Many people have come to me lately about the topics of culture shock & reverse culture shock, and I wanted to address those. When people think about these concepts, they tend to focus more on the former, rather than the latter. Culture shock is when the destination you are traveling to is vastly different from your home country in many different aspects, which brings a “shock” (so-to-speak) to your system.
I am here to say this is completely true, except not in the negative sense people tend to view it. The “shock,” in reality, is a wake-up call. Within seconds of stepping foot overseas, you can feel your previous paradigms crumbling to pieces; at least, this is how it felt for me the first time I landed in Taiwan.
Culture shock is realizing, as a wise person once told me, “you don’t know what you don’t know.” And boy, was I ever clueless about how the world really is. According to the news media (more like propaganda at this point), the rest of the world is unsafe, less advanced, and more or less a 3rd world country in comparison. While this may be true in certain cases, most of the places I have been blessed & fortunate to see are far from this stereotype.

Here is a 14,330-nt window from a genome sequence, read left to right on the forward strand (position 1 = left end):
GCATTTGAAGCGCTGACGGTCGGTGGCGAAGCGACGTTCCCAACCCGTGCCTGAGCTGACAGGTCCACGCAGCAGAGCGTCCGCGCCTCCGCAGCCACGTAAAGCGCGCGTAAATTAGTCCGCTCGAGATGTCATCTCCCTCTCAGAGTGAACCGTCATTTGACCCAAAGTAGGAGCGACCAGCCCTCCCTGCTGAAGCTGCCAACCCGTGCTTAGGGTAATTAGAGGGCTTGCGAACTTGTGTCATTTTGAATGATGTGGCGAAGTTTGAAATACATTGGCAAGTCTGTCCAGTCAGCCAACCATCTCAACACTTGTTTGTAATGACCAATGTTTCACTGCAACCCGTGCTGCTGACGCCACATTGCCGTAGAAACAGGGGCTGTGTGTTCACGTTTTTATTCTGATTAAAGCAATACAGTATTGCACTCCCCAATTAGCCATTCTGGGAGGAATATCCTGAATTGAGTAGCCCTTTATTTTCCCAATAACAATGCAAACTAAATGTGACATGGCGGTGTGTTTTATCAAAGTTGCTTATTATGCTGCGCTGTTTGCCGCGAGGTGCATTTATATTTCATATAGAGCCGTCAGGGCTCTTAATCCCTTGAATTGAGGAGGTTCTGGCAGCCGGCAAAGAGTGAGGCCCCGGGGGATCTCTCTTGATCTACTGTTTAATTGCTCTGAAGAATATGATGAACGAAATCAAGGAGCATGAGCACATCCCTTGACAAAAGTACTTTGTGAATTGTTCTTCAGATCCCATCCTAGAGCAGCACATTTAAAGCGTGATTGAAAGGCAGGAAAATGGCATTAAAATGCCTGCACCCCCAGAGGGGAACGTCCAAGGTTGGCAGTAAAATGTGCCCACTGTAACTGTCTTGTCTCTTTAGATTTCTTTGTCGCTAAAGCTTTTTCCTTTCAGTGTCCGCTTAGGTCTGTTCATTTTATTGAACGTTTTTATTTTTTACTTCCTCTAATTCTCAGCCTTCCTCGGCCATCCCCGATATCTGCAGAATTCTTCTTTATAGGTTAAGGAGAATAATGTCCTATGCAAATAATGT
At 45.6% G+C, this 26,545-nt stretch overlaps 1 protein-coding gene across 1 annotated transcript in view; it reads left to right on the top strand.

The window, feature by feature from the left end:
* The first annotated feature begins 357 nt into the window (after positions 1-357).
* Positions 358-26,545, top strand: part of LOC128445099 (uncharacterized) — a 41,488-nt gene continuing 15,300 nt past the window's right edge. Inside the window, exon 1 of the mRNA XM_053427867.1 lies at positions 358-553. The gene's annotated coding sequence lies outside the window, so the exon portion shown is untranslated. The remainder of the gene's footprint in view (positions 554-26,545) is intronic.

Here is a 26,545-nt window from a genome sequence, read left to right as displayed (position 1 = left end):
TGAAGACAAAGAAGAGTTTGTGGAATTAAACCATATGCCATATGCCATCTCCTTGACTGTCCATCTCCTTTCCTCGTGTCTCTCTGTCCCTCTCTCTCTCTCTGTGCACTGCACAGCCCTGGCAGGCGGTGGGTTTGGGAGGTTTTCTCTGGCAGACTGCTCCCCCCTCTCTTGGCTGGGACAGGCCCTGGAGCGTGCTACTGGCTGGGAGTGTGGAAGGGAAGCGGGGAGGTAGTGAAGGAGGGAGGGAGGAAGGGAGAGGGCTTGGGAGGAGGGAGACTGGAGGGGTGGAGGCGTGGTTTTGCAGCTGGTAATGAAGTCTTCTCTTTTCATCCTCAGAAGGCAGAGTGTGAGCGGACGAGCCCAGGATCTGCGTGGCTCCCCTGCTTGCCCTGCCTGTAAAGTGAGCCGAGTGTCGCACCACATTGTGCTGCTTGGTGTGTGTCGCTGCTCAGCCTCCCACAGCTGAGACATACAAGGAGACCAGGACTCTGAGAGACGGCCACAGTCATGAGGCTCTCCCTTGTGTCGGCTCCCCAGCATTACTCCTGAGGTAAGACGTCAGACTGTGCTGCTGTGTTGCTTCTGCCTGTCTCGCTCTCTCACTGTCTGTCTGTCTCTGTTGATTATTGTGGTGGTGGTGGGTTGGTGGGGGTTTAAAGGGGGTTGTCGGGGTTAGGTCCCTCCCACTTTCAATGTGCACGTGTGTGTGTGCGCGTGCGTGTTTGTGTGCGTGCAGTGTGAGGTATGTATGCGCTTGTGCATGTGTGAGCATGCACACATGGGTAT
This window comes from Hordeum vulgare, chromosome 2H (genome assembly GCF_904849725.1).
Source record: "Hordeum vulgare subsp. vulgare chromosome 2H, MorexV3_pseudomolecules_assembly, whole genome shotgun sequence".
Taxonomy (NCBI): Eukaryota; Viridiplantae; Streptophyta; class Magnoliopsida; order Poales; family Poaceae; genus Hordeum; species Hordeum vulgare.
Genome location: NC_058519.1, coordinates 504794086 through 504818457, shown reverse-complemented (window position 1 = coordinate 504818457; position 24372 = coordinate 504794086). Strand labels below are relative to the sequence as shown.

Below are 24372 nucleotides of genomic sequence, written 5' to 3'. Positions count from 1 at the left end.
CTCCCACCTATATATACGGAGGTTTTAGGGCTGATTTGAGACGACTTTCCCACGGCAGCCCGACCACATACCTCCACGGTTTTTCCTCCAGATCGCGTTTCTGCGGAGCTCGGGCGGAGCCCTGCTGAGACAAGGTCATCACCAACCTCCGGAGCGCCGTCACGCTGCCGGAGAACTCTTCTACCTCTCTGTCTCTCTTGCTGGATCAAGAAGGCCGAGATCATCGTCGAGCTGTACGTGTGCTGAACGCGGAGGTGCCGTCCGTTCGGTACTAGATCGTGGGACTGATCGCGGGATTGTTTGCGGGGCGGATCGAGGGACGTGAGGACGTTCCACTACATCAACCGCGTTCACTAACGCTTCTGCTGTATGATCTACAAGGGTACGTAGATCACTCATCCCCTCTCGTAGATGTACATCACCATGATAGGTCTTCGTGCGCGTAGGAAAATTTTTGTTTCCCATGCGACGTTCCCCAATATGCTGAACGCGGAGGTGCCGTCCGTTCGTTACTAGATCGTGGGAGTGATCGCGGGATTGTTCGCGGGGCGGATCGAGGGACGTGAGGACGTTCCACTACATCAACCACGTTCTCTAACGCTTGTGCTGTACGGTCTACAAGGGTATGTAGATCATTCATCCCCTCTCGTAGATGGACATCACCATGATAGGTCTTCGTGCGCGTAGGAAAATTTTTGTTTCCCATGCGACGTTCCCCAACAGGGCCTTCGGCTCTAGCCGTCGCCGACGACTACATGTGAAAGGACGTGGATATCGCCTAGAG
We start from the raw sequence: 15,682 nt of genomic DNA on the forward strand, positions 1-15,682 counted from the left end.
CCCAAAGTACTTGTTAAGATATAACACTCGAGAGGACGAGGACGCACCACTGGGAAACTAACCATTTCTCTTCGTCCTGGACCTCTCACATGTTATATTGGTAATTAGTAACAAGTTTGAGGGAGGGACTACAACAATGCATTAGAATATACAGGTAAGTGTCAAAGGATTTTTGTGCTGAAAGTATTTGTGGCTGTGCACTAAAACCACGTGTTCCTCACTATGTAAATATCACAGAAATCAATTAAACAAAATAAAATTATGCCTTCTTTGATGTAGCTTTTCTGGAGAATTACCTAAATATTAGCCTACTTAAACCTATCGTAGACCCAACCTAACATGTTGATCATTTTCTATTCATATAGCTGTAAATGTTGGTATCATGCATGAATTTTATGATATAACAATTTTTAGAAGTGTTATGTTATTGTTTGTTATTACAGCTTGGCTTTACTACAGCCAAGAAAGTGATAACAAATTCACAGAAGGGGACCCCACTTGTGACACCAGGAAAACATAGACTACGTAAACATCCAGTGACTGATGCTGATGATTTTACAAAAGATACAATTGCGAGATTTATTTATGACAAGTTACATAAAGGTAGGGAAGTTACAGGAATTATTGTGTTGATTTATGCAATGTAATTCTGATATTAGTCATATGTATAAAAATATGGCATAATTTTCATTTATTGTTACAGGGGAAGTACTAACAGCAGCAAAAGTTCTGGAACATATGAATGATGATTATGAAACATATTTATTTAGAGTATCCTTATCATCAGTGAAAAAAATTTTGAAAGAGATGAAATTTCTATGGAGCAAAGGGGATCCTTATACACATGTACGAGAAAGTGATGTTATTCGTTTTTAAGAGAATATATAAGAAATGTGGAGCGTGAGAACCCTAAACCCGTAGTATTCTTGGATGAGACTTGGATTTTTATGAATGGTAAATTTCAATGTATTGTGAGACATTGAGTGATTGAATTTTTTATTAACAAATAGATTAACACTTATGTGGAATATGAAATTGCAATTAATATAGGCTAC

I have always been an introvert, but when overseas, the extrovert part of me jumps out. I truly feel I’m where I belong when traveling, whether it be Taiwan, Italy, Japan, Mexico, etc. Outside of your normal comfort zone, something in the air brings out the true you. But don’t take my word for it; find out for yourself!
Reverse culture shock is a very real thing. Since moving back from Taiwan the last time in 2015, aside from my visits overseas, I have felt a bit lost here at “home.” I use quotations around home because I really believe home is where your heart lies. A part of my heart will always lie in the US due to family & friends, but a large portion of it remains in Taiwan, Italy, and every other amazing place I have been blessed to see and experience.
Since returning, at times, it has felt as if I’ve been coasting through life, Like in the movie, the Matrix, my travel experiences were the equivalent of taking the red pill; however, instead of waking up to a complete disaster (like in the movie), it made me feel truly alive. Consequentially, corporate life in America & the prospect of being a future CFO does not draw my excitement as it once did.
My advice for adjusting to life back “home” is taking a long, hard look in the mirror and reevaluating your priorities, desires, & interests going forward. If you have a certain passion and dream, do not waste countless years pretending it isn’t real; on the contrary, do whatever it takes to make your dream become a reality. Furthermore, because we are creatures of habit, we tend to gravitate towards behaviors we are used to performing in our daily lives; it is up to you to be mindful of this and nip it in the bud before it leads you further down a path of coasting through life.
As always, please feel free to leave comments/questions as I will be reading each and every one of them and giving responses where appropriate. If you want to know something, ask away! Please hit those follow, share, & like buttons; just don’t eat the apple. Until next time, stay traveling!